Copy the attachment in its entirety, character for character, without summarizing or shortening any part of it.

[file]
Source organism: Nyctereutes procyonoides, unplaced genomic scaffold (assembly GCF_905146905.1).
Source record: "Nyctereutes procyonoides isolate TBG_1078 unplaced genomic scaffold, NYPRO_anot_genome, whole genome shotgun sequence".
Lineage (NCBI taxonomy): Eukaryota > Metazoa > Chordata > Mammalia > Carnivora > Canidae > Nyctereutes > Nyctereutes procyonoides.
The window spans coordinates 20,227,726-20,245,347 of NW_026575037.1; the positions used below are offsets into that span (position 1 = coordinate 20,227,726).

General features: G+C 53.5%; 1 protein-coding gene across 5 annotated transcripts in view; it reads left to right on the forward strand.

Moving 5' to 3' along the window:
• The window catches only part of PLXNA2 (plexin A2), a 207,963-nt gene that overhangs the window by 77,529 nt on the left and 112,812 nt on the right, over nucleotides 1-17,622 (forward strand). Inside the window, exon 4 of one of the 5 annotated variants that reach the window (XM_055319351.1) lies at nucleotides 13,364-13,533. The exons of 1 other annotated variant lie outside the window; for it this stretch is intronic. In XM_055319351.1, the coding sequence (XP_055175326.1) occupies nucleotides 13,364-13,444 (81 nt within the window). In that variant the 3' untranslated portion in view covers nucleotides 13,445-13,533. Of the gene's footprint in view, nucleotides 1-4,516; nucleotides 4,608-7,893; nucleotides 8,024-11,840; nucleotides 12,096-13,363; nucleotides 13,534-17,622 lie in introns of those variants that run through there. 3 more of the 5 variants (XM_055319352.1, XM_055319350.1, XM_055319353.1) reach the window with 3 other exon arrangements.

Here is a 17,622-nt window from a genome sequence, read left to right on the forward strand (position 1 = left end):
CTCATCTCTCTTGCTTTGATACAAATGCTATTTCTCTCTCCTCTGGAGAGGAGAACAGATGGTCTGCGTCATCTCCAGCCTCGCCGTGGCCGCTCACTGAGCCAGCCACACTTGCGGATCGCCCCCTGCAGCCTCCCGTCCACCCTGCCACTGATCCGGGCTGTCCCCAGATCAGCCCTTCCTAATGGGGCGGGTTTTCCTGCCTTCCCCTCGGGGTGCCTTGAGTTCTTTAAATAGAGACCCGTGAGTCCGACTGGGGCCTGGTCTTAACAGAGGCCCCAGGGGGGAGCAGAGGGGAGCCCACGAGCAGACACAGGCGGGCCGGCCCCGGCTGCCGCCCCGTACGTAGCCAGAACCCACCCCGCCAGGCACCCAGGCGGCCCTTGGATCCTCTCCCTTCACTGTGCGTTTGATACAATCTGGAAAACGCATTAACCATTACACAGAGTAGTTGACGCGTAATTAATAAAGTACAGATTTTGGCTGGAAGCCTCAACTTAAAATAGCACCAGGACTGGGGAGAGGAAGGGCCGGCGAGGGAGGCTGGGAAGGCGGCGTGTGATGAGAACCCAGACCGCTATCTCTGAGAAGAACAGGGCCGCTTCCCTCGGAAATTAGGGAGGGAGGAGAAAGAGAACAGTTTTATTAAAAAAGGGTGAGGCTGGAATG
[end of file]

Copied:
Source organism: Nyctereutes procyonoides, unplaced genomic scaffold (assembly GCF_905146905.1).
Source record: "Nyctereutes procyonoides isolate TBG_1078 unplaced genomic scaffold, NYPRO_anot_genome, whole genome shotgun sequence".
Lineage (NCBI taxonomy): Eukaryota > Metazoa > Chordata > Mammalia > Carnivora > Canidae > Nyctereutes > Nyctereutes procyonoides.
The window spans coordinates 20,227,726-20,245,347 of NW_026575037.1; the positions used below are offsets into that span (position 1 = coordinate 20,227,726).

General features: G+C 53.5%; 1 protein-coding gene across 5 annotated transcripts in view; it reads left to right on the forward strand.

Moving 5' to 3' along the window:
• The window catches only part of PLXNA2 (plexin A2), a 207,963-nt gene that overhangs the window by 77,529 nt on the left and 112,812 nt on the right, over nucleotides 1-17,622 (forward strand). Inside the window, exon 4 of one of the 5 annotated variants that reach the window (XM_055319351.1) lies at nucleotides 13,364-13,533. The exons of 1 other annotated variant lie outside the window; for it this stretch is intronic. In XM_055319351.1, the coding sequence (XP_055175326.1) occupies nucleotides 13,364-13,444 (81 nt within the window). In that variant the 3' untranslated portion in view covers nucleotides 13,445-13,533. Of the gene's footprint in view, nucleotides 1-4,516; nucleotides 4,608-7,893; nucleotides 8,024-11,840; nucleotides 12,096-13,363; nucleotides 13,534-17,622 lie in introns of those variants that run through there. 3 more of the 5 variants (XM_055319352.1, XM_055319350.1, XM_055319353.1) reach the window with 3 other exon arrangements.

Here is a 17,622-nt window from a genome sequence, read left to right on the forward strand (position 1 = left end):
CTCATCTCTCTTGCTTTGATACAAATGCTATTTCTCTCTCCTCTGGAGAGGAGAACAGATGGTCTGCGTCATCTCCAGCCTCGCCGTGGCCGCTCACTGAGCCAGCCACACTTGCGGATCGCCCCCTGCAGCCTCCCGTCCACCCTGCCACTGATCCGGGCTGTCCCCAGATCAGCCCTTCCTAATGGGGCGGGTTTTCCTGCCTTCCCCTCGGGGTGCCTTGAGTTCTTTAAATAGAGACCCGTGAGTCCGACTGGGGCCTGGTCTTAACAGAGGCCCCAGGGGGGAGCAGAGGGGAGCCCACGAGCAGACACAGGCGGGCCGGCCCCGGCTGCCGCCCCGTACGTAGCCAGAACCCACCCCGCCAGGCACCCAGGCGGCCCTTGGATCCTCTCCCTTCACTGTGCGTTTGATACAATCTGGAAAACGCATTAACCATTACACAGAGTAGTTGACGCGTAATTAATAAAGTACAGATTTTGGCTGGAAGCCTCAACTTAAAATAGCACCAGGACTGGGGAGAGGAAGGGCCGGCGAGGGAGGCTGGGAAGGCGGCGTGTGATGAGAACCCAGACCGCTATCTCTGAGAAGAACAGGGCCGCTTCCCTCGGAAATTAGGGAGGGAGGAGAAAGAGAACAGTTTTATTAAAAAAGGGTGAGGCTGGAATG